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Hugh Pavletich Response to Blair Dickie RMLA of NZ

Hugh Pavletich Response to Blair Dickie, Resource Management Law Assoction of New Zealand- 20 November 2007

Dear Blair,

Many thanks for your email below. My letter response is attached (below Blair Dickie's Letter). Please feel free to distribute it as you wish. This email (with letter) has been widely distributed.

With best regards,

Hugh Pavletich
Co author –Annual Demographia International Housing Affordability Survey


Dear Hugh

RMLA National Roadshow Series: Opportunity for Mr Joel Kotkin to visit New Zealand

Thank you for your suggestion for Mr Joel Kotkin to visit New Zealand and his possible inclusion as part of the Association's 2007 Travelling Roadshow series. Your suggestion was forwarded to me by Mr Dave Serjeant in November 2006. My initial contact with Mr Kotkin's agent (Jackie Green) at that time ruled out the opportunity of beginning the 2007 Roadshow series with a visit from Mr Kotkin as part of an extension to his visit to Australia in March of 2007. I was advised his time was tight for that visit but the door was left open as he was scheduled to come to Australia (east coast cities) later on in the year. I tentatively scheduled Mr Kotkin for an August / September 2007 visit to Branches with major urban centres, Auckland, Wellington, Waikato/BoP and Canterbury.

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In July Mr Kotkin took up a new position (teaching at Chapman University, Orange CA) which required him to teach on Mondays so a visit to both Australia and NZ was not possible in the current year with this commitment. I investigated the possibility of bringing Mr Kotkin out directly from the US as opposed to a trans-Tasman extension, however, this would have cost the Association significantly more (even with the favourable exchange rates last month), for his business class flights, multiple appearance fees as well as internal travel and accommodation. I therefore recommended to the National Committee at its July meeting that we do not pursue the opportunity of presentations by Mr Kotkin, but that we should revisit the situation should circumstances change in the future.

A copy of my communication to Jackie Green is attached for your information.

"...We held our July Cttee meeting last week and considered the Roadshow programme for the remainder of this year. We have decided not to invite Mr Kotkin to address our Branch members at this stage, primarily on the grounds that his area of expertise is very closely aligned to the theme of our most recent national conference, and that we were looking to provide a different range of subjects for the branch meetings. Having said that we also recognised the benefits of extending an invitation to Joel if he was already in the Australasian region.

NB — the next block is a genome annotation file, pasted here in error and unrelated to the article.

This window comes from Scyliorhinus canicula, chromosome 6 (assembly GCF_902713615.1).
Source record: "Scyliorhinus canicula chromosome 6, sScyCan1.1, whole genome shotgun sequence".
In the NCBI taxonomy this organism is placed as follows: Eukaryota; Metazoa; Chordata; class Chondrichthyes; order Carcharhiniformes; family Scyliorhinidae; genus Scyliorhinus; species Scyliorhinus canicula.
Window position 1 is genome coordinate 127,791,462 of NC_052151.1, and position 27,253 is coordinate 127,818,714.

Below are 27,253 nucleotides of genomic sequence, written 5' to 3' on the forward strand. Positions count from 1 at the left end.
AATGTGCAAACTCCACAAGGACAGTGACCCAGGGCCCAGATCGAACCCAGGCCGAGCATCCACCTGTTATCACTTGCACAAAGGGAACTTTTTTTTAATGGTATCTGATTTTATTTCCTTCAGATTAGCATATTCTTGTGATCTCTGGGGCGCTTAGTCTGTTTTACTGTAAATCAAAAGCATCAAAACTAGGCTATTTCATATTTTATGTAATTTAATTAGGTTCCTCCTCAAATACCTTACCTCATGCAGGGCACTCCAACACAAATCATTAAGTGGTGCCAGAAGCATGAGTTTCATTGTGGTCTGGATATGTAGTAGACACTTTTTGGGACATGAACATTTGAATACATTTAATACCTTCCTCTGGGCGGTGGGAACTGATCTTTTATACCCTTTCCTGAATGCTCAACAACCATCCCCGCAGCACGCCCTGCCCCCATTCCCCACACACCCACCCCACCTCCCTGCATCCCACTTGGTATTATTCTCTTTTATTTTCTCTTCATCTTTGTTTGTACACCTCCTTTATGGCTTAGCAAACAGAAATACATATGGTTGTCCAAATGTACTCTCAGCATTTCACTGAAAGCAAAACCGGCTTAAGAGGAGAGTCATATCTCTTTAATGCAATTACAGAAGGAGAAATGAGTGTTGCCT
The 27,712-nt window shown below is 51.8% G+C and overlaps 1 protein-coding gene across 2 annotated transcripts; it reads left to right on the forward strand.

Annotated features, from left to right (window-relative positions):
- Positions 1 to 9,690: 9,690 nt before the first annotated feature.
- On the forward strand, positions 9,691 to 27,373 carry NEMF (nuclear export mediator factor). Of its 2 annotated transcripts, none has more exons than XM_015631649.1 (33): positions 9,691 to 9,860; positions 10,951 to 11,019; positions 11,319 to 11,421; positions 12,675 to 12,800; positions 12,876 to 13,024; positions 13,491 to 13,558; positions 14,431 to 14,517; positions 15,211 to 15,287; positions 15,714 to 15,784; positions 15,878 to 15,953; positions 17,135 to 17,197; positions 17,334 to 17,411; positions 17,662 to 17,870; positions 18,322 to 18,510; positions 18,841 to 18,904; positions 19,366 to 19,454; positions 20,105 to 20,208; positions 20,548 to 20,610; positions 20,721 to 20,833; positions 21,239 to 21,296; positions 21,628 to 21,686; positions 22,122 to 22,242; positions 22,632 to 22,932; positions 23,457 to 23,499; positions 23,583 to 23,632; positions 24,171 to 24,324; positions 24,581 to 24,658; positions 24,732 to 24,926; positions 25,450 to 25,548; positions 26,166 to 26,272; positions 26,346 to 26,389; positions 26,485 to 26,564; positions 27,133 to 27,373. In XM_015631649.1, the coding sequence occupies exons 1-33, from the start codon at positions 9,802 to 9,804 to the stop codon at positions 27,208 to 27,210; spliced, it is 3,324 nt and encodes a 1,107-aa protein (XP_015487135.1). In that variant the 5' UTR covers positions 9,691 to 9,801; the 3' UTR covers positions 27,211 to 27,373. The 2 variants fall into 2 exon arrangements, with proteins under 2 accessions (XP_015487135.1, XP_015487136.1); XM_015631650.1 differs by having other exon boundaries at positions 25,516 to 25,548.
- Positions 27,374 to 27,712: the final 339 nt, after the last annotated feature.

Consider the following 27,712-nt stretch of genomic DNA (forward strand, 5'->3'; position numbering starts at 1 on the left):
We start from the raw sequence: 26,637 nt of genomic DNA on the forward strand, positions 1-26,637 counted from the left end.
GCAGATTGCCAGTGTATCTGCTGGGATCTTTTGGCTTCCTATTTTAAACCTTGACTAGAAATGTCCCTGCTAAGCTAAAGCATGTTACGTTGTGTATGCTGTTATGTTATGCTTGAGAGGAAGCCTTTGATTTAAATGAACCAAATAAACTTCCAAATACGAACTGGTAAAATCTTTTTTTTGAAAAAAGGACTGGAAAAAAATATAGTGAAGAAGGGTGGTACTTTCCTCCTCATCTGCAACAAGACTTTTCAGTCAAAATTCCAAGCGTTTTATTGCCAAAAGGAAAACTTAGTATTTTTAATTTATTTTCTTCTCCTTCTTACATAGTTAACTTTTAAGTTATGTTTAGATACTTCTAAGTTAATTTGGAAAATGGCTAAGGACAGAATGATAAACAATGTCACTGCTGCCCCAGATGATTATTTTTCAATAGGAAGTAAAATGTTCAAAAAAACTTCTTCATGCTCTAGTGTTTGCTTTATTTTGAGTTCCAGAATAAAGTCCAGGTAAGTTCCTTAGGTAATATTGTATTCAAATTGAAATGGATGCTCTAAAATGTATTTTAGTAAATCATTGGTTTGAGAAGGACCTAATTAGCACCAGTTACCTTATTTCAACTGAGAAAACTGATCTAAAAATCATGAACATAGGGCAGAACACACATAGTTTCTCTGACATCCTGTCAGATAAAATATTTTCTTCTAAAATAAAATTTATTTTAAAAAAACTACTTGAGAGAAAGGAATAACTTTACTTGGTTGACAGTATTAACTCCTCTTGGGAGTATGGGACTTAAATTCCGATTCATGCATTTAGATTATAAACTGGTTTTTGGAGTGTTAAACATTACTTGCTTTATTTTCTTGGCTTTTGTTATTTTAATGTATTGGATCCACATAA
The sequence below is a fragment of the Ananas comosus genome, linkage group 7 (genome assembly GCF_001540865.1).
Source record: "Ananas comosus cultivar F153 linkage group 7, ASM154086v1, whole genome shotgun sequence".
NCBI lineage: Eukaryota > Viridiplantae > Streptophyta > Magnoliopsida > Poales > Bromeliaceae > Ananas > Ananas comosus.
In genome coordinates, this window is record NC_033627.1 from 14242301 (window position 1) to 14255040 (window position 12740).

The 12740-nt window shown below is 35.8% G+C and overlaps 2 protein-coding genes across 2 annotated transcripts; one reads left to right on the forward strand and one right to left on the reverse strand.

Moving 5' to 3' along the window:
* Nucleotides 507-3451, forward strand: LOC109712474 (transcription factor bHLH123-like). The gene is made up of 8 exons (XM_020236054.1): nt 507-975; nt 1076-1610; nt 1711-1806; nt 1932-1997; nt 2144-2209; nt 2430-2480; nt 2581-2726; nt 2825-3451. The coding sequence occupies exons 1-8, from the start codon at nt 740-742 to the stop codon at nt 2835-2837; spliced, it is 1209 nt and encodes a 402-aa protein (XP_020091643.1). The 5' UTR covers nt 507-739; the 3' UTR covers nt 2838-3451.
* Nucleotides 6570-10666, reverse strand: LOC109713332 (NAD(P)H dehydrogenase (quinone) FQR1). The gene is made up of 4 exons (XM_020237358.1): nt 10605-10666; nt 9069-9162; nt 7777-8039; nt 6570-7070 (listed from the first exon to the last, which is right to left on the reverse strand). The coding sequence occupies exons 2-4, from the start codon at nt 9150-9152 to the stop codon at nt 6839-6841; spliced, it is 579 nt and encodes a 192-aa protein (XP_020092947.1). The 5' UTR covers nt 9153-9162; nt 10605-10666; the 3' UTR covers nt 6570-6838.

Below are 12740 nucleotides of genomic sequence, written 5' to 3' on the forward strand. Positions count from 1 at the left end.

We remain very interested in Joel's field and his views on cities and urban matters and would welcome the opportunity of inviting him in the future, perhaps this time as an extension to a southern hemisphere visit to Australia.

Please retain my contact details and if the opportunity comes up of a visit to this part of the world we could try again.

I trust this decision has not inconvenienced Mr Kotkin or indeed yourself unduly, and I apologise if this is the case."

Thank you once again for your initiative and this suggestion for the Roadshow series. The success of the national roadshows over the years has been dependent not only upon the willingness of speakers to provide their perspectives on issues of interest to the membership, but also upon members alerting the Committee on what issues they wish to hear about. Unfortunately this initiative did not come off in the current year, but the committee would be very receptive to hear of any other speakers or subjects you consider would have national interest and would be applicable for roadshow presentations in the future.

I do note that the original communication was addressed to Mr Owen McShane and this response is copied to him as well.

Kind regards

Blair Dickie
RMLA National Roadshow co-ordinator 2006 -2007

Blair Dickie
Programme Manager: Policy and Strategy Group
Environment Waikato


Pavletich Properties Limited
PO Box 13 439
New Zealand

20 November 2007

Mr Blair Dickie
Secretary & RMLA National Road show Co-ordinator
Resource Management Law Association of New Zealand
C/o Environment Waikato
P O Box 4010
Email: .

Dear Blair,



Many thanks for your email of August 24 – received whilst I was overseas between mid July and mid September. It is heartening to see the excellent work New Zealand’s lead professional land use regulatory organisation - the Resource Management Law Association (RMLA) is doing in encouraging and organizing education programmes, conferences and seminars to ensure that its diverse professional membership is kept adequately informed of current issues. I am sorry to learn that after every effort being made, it proved impossible to bring Joel Kotkin out to New Zealand at this stage. As you no doubt appreciate, I know Joel well and am aware that he is very keen to visit New Zealand at the earliest opportunity. He is a wonderful guy, with a deep understanding of broad urban issues.

Whilst the purpose of your August 24 email was to advise me of the situation with respect to the efforts to bring Joel to New Zealand – and kindly asking me for further suggestions with regard to potential speakers – I will cover this further on within this letter. I needed to delay responding, so that following a couple of months overseas, I had some time to “come up to speed” with the housing issue both here in New Zealand and elsewhere – and reflect – so that hopefully, the comments and suggestions I make are more relevant. This issue is progressing rather quickly.